Satellite imagery shows signs of N. Korea’s rocket engine test: 38 North

WASHINGTON-- Recent satellite imagery shows indications supporting media reports that North Korea carried out a rocket engine test last week, a website monitoring the communist nation said Tuesday.

Reuters reported, citing an unidentified U.S. official, that the North conducted the engine test on Thursday that could be for the smallest stage of an intercontinental ballistic missile rocket engine.

On Tuesday, 38 North, a website specializing in North Korea analysis, said that commercial satellite imagery taken of the North's Sohae long-range rocket launch site on Thursday last week shows signs the report is correct.

Both natural-color and color-infrared imagery of the vertical engine test stand show numerous tire tracks on the test stand's apron and at the nearby garage that were not present in a June 10 image, indicating recent heavy vehicular traffic similar to that seen for previous engine tests, 38 North said.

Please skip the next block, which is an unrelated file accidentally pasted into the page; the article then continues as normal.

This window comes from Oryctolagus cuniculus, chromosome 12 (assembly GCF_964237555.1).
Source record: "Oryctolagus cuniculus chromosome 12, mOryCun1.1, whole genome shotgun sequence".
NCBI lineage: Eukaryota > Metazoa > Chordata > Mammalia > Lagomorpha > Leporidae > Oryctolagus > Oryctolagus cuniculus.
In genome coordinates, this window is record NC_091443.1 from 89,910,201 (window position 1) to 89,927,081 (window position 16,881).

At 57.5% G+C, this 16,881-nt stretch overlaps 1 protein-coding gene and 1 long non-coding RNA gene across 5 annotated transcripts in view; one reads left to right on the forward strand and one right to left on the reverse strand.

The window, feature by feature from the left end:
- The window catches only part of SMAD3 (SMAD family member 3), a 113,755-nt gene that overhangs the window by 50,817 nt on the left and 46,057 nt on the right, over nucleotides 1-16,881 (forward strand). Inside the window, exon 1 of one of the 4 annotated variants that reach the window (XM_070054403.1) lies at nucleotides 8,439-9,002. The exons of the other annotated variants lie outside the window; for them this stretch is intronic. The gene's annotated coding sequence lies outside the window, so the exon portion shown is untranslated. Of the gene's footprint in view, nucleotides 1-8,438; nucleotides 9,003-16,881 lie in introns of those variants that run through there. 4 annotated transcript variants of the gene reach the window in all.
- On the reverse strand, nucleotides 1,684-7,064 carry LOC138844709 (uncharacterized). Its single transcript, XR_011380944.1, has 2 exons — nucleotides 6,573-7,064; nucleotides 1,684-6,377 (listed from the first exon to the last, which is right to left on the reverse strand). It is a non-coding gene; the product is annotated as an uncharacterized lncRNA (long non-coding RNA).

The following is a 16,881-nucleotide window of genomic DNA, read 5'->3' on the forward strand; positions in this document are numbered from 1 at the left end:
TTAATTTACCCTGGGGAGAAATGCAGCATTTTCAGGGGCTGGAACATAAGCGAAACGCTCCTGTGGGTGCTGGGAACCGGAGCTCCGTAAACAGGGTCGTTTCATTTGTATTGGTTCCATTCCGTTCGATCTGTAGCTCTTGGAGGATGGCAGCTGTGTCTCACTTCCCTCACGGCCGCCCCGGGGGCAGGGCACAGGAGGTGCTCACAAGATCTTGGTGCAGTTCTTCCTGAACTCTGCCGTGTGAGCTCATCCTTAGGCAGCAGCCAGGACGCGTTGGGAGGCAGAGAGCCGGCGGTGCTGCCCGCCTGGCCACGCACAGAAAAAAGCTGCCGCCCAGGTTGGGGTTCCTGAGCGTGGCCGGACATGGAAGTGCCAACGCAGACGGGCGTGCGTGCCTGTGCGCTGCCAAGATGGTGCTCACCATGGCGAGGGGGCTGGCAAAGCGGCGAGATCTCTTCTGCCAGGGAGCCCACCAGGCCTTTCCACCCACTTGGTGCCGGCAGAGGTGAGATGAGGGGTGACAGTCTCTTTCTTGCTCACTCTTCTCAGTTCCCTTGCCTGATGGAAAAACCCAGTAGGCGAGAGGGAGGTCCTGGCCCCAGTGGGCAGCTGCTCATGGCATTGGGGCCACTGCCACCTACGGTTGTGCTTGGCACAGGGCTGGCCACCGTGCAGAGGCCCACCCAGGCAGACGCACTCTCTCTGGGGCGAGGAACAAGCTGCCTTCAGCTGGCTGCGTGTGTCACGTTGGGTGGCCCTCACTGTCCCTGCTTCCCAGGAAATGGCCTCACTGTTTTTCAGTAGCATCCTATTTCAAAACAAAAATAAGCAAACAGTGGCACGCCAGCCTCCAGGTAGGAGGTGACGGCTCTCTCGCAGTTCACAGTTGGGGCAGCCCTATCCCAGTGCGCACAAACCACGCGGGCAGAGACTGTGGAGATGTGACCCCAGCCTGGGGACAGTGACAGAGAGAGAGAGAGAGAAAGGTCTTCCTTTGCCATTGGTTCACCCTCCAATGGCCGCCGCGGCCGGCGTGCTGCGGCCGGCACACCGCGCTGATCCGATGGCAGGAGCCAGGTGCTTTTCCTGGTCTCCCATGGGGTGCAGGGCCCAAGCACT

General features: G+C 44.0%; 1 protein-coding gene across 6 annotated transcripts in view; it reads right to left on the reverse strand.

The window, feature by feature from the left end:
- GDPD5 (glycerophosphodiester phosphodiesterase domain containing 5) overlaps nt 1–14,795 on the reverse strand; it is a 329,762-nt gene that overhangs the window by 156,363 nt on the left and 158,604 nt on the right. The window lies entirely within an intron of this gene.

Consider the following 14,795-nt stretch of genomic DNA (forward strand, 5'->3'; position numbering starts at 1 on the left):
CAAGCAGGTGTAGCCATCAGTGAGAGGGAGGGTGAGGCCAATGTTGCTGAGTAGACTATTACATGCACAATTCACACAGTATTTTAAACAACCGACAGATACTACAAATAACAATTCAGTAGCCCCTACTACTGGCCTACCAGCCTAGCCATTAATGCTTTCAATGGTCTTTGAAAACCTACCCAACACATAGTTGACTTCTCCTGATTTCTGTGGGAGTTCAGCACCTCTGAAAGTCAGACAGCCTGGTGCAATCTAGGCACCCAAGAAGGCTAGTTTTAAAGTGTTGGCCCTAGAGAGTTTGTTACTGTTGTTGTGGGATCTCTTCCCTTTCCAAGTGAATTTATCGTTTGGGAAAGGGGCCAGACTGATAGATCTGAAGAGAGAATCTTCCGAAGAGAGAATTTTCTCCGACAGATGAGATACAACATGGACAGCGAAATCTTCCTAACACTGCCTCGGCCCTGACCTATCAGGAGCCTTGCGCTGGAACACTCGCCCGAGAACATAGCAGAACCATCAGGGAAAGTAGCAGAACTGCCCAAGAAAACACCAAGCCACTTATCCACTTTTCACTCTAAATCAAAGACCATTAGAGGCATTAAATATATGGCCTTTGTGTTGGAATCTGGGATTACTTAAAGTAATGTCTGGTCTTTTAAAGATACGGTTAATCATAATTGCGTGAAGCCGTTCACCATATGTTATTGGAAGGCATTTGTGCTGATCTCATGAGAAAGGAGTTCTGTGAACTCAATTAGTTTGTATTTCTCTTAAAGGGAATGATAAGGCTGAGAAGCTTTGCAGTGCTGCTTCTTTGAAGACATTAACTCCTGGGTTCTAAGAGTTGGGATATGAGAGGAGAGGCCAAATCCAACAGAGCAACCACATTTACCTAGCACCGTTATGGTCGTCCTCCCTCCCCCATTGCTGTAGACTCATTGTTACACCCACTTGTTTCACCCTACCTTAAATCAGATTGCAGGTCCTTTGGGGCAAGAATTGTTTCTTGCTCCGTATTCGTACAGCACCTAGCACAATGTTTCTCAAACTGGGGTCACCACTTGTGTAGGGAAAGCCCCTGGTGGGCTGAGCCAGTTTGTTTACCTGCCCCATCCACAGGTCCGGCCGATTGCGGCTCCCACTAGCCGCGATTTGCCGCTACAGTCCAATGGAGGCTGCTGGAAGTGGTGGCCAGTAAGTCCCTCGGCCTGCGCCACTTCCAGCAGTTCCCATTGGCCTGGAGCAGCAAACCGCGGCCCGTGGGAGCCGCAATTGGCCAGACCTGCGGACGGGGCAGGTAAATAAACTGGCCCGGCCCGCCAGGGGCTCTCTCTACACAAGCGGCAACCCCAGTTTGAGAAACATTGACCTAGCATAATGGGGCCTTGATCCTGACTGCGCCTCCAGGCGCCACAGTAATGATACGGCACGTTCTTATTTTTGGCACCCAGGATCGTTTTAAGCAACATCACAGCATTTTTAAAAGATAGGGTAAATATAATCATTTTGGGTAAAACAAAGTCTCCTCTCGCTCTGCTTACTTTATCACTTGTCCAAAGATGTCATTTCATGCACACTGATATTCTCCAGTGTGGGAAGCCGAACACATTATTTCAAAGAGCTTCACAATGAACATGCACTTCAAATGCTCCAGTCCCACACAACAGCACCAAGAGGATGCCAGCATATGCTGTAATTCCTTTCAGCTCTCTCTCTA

"More significantly, the image shows widespread, but minor, damage to vegetation surrounding the base of the test stand where rocket engine exhaust is directed during tests. The minor damage suggests that the recently conducted test was of a relatively small engine," it said.

Still, however, it is difficult to determine from the imagery alone whether the test was for the smallest stage of an ICBM rocket engine, it said.

"The fact that this test was conducted only twelve days after the June 10 image showed no evidence of test preparations reinforces that North Korea possesses the technical and logistical capabilities to conduct such tests with little or no advance warning," 38 North said.

Source: Yonhap News Agency

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